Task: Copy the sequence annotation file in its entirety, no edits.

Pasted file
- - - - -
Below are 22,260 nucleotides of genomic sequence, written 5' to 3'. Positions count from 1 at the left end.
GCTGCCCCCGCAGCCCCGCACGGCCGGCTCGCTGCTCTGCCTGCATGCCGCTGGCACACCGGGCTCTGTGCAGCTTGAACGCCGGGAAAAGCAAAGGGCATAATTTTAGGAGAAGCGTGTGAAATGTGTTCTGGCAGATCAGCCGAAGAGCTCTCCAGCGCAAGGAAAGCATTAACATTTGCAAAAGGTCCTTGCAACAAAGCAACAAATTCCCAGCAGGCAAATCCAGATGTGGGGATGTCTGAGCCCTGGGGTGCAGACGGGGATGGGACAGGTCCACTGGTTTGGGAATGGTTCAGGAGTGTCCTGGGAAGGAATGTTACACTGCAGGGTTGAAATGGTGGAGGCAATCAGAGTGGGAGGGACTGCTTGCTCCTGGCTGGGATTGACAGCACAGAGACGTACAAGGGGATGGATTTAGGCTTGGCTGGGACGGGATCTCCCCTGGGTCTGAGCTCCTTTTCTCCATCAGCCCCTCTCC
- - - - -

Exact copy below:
Below are 22,260 nucleotides of genomic sequence, written 5' to 3'. Positions count from 1 at the left end.
GCTGCCCCCGCAGCCCCGCACGGCCGGCTCGCTGCTCTGCCTGCATGCCGCTGGCACACCGGGCTCTGTGCAGCTTGAACGCCGGGAAAAGCAAAGGGCATAATTTTAGGAGAAGCGTGTGAAATGTGTTCTGGCAGATCAGCCGAAGAGCTCTCCAGCGCAAGGAAAGCATTAACATTTGCAAAAGGTCCTTGCAACAAAGCAACAAATTCCCAGCAGGCAAATCCAGATGTGGGGATGTCTGAGCCCTGGGGTGCAGACGGGGATGGGACAGGTCCACTGGTTTGGGAATGGTTCAGGAGTGTCCTGGGAAGGAATGTTACACTGCAGGGTTGAAATGGTGGAGGCAATCAGAGTGGGAGGGACTGCTTGCTCCTGGCTGGGATTGACAGCACAGAGACGTACAAGGGGATGGATTTAGGCTTGGCTGGGACGGGATCTCCCCTGGGTCTGAGCTCCTTTTCTCCATCAGCCCCTCTCC